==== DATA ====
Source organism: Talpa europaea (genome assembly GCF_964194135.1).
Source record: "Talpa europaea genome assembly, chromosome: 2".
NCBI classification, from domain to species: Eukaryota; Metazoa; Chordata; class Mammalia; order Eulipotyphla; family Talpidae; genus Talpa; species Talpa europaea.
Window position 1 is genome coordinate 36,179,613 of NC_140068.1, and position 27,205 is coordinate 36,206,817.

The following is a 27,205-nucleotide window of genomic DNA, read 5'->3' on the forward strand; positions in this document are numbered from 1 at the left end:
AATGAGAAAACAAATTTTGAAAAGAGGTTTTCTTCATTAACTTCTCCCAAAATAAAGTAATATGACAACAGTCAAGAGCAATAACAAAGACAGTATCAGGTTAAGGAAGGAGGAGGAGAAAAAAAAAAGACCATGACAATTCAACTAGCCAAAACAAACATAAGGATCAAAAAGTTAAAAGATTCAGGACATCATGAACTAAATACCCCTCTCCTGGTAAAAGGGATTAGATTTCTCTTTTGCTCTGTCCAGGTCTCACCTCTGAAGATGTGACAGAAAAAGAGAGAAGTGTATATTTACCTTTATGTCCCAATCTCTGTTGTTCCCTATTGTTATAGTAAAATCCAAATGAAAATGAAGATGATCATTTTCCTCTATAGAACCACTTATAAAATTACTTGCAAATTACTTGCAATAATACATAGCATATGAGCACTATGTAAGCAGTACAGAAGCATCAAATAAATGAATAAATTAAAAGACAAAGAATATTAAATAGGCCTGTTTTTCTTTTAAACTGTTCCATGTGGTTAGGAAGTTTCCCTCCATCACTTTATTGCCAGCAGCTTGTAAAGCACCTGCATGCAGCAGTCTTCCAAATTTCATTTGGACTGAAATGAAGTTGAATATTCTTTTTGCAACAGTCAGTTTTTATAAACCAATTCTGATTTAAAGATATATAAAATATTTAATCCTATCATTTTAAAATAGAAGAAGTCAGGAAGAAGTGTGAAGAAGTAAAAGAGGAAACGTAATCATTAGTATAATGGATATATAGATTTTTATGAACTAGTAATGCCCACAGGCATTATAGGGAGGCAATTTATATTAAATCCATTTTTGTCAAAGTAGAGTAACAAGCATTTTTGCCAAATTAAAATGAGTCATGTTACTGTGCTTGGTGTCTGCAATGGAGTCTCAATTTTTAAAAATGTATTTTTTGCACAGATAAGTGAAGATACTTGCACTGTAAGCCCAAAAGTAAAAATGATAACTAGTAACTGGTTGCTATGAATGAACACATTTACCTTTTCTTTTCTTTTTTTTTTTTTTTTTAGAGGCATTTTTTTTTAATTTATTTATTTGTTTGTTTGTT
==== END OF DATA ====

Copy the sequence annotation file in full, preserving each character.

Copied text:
Source organism: Talpa europaea (genome assembly GCF_964194135.1).
Source record: "Talpa europaea genome assembly, chromosome: 2".
NCBI classification, from domain to species: Eukaryota; Metazoa; Chordata; class Mammalia; order Eulipotyphla; family Talpidae; genus Talpa; species Talpa europaea.
Window position 1 is genome coordinate 36,179,613 of NC_140068.1, and position 27,205 is coordinate 36,206,817.

The following is a 27,205-nucleotide window of genomic DNA, read 5'->3' on the forward strand; positions in this document are numbered from 1 at the left end:
AATGAGAAAACAAATTTTGAAAAGAGGTTTTCTTCATTAACTTCTCCCAAAATAAAGTAATATGACAACAGTCAAGAGCAATAACAAAGACAGTATCAGGTTAAGGAAGGAGGAGGAGAAAAAAAAAAGACCATGACAATTCAACTAGCCAAAACAAACATAAGGATCAAAAAGTTAAAAGATTCAGGACATCATGAACTAAATACCCCTCTCCTGGTAAAAGGGATTAGATTTCTCTTTTGCTCTGTCCAGGTCTCACCTCTGAAGATGTGACAGAAAAAGAGAGAAGTGTATATTTACCTTTATGTCCCAATCTCTGTTGTTCCCTATTGTTATAGTAAAATCCAAATGAAAATGAAGATGATCATTTTCCTCTATAGAACCACTTATAAAATTACTTGCAAATTACTTGCAATAATACATAGCATATGAGCACTATGTAAGCAGTACAGAAGCATCAAATAAATGAATAAATTAAAAGACAAAGAATATTAAATAGGCCTGTTTTTCTTTTAAACTGTTCCATGTGGTTAGGAAGTTTCCCTCCATCACTTTATTGCCAGCAGCTTGTAAAGCACCTGCATGCAGCAGTCTTCCAAATTTCATTTGGACTGAAATGAAGTTGAATATTCTTTTTGCAACAGTCAGTTTTTATAAACCAATTCTGATTTAAAGATATATAAAATATTTAATCCTATCATTTTAAAATAGAAGAAGTCAGGAAGAAGTGTGAAGAAGTAAAAGAGGAAACGTAATCATTAGTATAATGGATATATAGATTTTTATGAACTAGTAATGCCCACAGGCATTATAGGGAGGCAATTTATATTAAATCCATTTTTGTCAAAGTAGAGTAACAAGCATTTTTGCCAAATTAAAATGAGTCATGTTACTGTGCTTGGTGTCTGCAATGGAGTCTCAATTTTTAAAAATGTATTTTTTGCACAGATAAGTGAAGATACTTGCACTGTAAGCCCAAAAGTAAAAATGATAACTAGTAACTGGTTGCTATGAATGAACACATTTACCTTTTCTTTTCTTTTTTTTTTTTTTTTTAGAGGCATTTTTTTTTAATTTATTTATTTGTTTGTTTGTT